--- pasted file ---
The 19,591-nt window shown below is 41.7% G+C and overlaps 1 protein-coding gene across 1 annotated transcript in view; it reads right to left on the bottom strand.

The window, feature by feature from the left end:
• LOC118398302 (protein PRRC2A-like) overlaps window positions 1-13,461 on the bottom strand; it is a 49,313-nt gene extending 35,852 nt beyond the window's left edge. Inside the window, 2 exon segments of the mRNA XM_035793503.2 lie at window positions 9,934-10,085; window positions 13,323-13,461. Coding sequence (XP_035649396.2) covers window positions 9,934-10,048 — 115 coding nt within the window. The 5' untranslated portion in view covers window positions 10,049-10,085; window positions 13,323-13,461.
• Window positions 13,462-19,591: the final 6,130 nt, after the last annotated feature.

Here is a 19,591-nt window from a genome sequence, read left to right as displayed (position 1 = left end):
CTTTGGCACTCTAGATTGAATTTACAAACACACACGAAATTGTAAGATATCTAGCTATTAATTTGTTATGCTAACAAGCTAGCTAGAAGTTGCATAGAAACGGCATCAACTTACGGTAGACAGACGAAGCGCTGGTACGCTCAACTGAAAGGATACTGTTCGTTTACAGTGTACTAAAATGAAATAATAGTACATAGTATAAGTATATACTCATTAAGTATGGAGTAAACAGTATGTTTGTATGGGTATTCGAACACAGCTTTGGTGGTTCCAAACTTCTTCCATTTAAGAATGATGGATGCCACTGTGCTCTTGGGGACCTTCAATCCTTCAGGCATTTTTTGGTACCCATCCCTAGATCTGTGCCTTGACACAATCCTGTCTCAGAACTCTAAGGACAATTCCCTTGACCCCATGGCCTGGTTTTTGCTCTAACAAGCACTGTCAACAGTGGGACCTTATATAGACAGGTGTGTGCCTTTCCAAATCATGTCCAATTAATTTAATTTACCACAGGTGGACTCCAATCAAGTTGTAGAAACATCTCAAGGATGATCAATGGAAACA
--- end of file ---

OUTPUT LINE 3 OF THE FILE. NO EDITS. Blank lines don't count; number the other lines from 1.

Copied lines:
• LOC118398302 (protein PRRC2A-like) overlaps window positions 1-13,461 on the bottom strand; it is a 49,313-nt gene extending 35,852 nt beyond the window's left edge. Inside the window, 2 exon segments of the mRNA XM_035793503.2 lie at window positions 9,934-10,085; window positions 13,323-13,461. Coding sequence (XP_035649396.2) covers window positions 9,934-10,048 — 115 coding nt within the window. The 5' untranslated portion in view covers window positions 10,049-10,085; window positions 13,323-13,461.